Are Cincinnati police officers racially profiling black drivers? That’s a question that will require time, money and manpower to answer — and those essential resources have been in short supply over the last four years, WCPO Cincinnati reports.
In 2002, the city released a document known as the Collaborative Agreement in response to a 2001 lawsuit from Ohio’s ACLU chapter and the Cincinnati Black United Front. The suit alleged a 30-year pattern of racist policing practices. Shortly after the lawsuit was filed, Timothy Thomas, a black man, was shot and killed by an officer when Thomas reached down to pull up his pants (the officer said he believed he was reaching for a gun).
The agreement sought to change how policing was done, with a focus on de-escalation and better data collection.
“A critical component was a regular, exhaustive review of traffic stops to spot any patterns of possible racial bias,” WCPO Cincinnati reports. “The idea was to give the police department an early warning about any problems before they became bigger patterns of discrimination.”
Originally, the city had contracted with RAND Center on Quality Policing to collect and analyze those numbers, but the police department brought the work in-house in 2011. The effort ended in 2012 under former Chief James Craig, whose administration cited steep costs associated with the analysis.
In 2016, however, an investigative report from WCPO found that although officers are conducting fewer stops since 2009, a greater percentage of the people they pull over are black (63 percent in a city with a 44 percent black population).
Now, the city is working to “refresh” the Collaborative Agreement — with the future somewhat uncertain. According to City Manager Harry Black, the city needs, at minimum, to hire one staffer and bring in an outside contractor, WCPO reports. The city manager believes he’ll be able to cite hard numbers with regards to cost and timeline in a few months.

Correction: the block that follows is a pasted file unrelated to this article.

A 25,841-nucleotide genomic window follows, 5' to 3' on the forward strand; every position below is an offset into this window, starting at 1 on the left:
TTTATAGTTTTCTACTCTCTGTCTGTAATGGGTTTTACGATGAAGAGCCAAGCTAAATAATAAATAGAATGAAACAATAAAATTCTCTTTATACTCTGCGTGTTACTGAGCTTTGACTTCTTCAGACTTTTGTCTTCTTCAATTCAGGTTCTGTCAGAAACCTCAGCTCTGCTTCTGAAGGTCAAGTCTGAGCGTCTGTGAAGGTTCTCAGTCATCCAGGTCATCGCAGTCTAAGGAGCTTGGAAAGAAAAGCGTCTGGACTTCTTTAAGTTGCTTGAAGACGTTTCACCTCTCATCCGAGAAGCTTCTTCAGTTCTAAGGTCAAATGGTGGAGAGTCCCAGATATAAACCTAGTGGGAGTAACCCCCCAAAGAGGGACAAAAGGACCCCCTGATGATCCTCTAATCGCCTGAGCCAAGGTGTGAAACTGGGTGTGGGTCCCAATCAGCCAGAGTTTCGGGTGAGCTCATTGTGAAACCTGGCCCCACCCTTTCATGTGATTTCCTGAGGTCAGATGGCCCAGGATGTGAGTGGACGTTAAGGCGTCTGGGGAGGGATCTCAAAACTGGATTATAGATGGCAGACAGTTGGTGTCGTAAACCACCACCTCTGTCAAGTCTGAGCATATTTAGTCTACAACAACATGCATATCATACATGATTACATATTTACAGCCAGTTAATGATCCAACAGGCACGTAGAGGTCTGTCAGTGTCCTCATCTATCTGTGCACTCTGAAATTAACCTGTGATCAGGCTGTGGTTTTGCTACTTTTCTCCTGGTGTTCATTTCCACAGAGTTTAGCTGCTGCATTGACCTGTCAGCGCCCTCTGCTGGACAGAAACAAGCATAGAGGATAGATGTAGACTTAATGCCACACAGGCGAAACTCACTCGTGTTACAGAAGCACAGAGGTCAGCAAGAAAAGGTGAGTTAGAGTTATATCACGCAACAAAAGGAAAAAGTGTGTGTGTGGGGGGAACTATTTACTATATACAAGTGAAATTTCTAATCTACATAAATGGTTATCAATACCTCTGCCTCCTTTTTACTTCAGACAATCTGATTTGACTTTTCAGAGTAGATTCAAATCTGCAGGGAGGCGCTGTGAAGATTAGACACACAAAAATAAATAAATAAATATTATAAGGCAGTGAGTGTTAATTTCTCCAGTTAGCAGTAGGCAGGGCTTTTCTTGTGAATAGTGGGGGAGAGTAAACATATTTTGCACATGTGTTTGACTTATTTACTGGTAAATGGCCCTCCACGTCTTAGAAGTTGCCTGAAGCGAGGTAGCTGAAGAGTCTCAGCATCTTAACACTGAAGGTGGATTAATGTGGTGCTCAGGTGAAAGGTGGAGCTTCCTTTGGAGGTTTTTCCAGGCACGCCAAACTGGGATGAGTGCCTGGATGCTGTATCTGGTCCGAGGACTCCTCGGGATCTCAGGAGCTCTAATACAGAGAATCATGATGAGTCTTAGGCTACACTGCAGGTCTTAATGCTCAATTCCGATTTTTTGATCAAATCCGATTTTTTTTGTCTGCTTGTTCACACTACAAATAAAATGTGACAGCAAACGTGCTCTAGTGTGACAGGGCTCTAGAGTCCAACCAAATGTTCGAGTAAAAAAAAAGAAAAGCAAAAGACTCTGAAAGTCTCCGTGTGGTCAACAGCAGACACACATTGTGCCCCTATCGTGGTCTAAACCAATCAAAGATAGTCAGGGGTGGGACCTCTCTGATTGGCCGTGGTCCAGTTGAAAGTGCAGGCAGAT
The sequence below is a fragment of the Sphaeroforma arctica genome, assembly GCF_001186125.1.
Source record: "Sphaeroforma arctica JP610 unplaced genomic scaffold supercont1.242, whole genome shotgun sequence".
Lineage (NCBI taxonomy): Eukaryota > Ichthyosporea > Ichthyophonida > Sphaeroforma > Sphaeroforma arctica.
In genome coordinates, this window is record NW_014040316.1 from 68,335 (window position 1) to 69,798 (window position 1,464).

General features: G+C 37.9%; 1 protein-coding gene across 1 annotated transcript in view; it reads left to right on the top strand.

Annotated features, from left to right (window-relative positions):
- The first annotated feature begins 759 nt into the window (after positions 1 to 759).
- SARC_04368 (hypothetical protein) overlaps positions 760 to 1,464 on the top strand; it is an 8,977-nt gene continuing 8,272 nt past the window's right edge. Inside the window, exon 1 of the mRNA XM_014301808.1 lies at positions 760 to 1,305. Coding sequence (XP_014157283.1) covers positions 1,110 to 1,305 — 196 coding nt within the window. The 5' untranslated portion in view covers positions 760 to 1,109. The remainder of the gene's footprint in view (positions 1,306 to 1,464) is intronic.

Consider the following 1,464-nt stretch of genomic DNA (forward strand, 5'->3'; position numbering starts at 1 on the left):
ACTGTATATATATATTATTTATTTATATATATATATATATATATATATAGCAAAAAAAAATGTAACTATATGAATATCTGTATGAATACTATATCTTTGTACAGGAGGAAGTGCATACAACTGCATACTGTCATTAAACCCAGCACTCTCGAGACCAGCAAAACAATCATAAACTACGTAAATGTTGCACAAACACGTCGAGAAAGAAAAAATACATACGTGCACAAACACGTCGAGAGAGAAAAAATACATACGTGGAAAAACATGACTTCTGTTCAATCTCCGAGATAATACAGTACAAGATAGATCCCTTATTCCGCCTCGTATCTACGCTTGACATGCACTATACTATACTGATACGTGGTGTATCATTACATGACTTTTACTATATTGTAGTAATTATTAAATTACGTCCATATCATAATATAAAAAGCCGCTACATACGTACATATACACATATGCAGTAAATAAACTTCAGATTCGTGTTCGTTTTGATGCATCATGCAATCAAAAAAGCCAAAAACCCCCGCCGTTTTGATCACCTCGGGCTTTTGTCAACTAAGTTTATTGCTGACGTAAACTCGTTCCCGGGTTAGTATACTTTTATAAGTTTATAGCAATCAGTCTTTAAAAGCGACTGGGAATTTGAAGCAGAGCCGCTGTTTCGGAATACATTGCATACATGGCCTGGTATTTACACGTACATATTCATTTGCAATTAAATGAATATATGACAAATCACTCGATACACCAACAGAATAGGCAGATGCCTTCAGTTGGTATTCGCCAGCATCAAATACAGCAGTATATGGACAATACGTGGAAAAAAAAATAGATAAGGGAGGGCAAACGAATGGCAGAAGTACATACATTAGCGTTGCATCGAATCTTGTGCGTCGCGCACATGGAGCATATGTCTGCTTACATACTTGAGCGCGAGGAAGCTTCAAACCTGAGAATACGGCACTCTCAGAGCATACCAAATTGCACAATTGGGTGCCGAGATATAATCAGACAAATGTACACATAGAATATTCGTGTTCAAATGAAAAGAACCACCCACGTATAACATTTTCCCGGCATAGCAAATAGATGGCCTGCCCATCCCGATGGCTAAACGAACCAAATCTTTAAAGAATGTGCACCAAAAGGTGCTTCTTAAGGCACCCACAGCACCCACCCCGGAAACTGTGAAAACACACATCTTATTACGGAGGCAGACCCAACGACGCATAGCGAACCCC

Cincinnati isn’t the only city working to update its data in the nationally relevant nexus of law enforcement, transparency and race. In Madison, Wisconsin, consultants are in the midst of a year-long review of the police department’s training curricula, operating procedures, crisis intervention training and use of deadly force. Their presence in the city, and the report they will write based on their experiences, are a response to the fatal shooting of Tony Robinson, an unarmed black teenager shot by a white police officer. Their work is estimated to cost, in total, $373,800 according to Capital Times.
Today, the city of Baltimore signed what the Baltimore Sun calls “a historic agreement” with the U.S. Department of Justice. If approved by the federal court, the agreement will overhaul many of the department’s current practices in the areas of training, supervision and discipline. The Justice Department began investigating Baltimore P.D. after the 2015 death of Freddie Gray and said in an August 2016 report that “BPD has engaged in a pattern or practice of serious violations of the U.S. Constitution and federal law that has disproportionately harmed Baltimore’s African-American community and eroded the public’s trust in the police.”
These reforms come after a year of relentless grassroots calls for police transparency. A new nationwide survey from the Pew Research Center shows the public sharply at odds with police officers over the shootings that have, in many cases, spurred calls for reform.
Sixty-seven percent “of officers say the deaths of blacks in recent encounters with police are isolated incidents,” according to the report’s findings. “Less than half of the public (39 percent) shares this view.”
Rachel Dovey is an award-winning freelance writer and former USC Annenberg fellow living at the northern tip of California’s Bay Area. She writes about infrastructure, water and climate change and has been published by Bust, Wired, Paste, SF Weekly, the East Bay Express and the North Bay Bohemian.